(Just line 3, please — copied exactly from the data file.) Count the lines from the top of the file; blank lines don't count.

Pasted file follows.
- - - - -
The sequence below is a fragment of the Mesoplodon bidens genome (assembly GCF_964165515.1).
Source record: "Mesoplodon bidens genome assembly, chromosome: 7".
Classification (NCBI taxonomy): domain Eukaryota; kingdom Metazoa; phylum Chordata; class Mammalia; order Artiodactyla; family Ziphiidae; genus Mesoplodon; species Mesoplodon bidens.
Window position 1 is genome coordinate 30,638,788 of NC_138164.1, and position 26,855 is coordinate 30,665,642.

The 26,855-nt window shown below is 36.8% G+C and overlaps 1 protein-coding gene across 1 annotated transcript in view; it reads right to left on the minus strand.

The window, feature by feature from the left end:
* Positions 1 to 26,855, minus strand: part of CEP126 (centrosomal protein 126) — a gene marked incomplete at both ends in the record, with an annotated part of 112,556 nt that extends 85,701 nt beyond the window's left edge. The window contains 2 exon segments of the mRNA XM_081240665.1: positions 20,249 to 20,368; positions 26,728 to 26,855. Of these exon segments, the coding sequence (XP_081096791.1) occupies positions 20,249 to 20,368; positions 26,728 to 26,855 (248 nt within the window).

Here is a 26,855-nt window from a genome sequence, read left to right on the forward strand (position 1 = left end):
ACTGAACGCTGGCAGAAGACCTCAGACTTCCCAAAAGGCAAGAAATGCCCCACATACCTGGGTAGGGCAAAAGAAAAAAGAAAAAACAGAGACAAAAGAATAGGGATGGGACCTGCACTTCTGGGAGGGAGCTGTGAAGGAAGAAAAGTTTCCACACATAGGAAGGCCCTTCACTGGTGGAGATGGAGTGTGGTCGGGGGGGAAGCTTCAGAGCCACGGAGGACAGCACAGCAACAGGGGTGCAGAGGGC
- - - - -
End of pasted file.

Classification (NCBI taxonomy): domain Eukaryota; kingdom Metazoa; phylum Chordata; class Mammalia; order Artiodactyla; family Ziphiidae; genus Mesoplodon; species Mesoplodon bidens.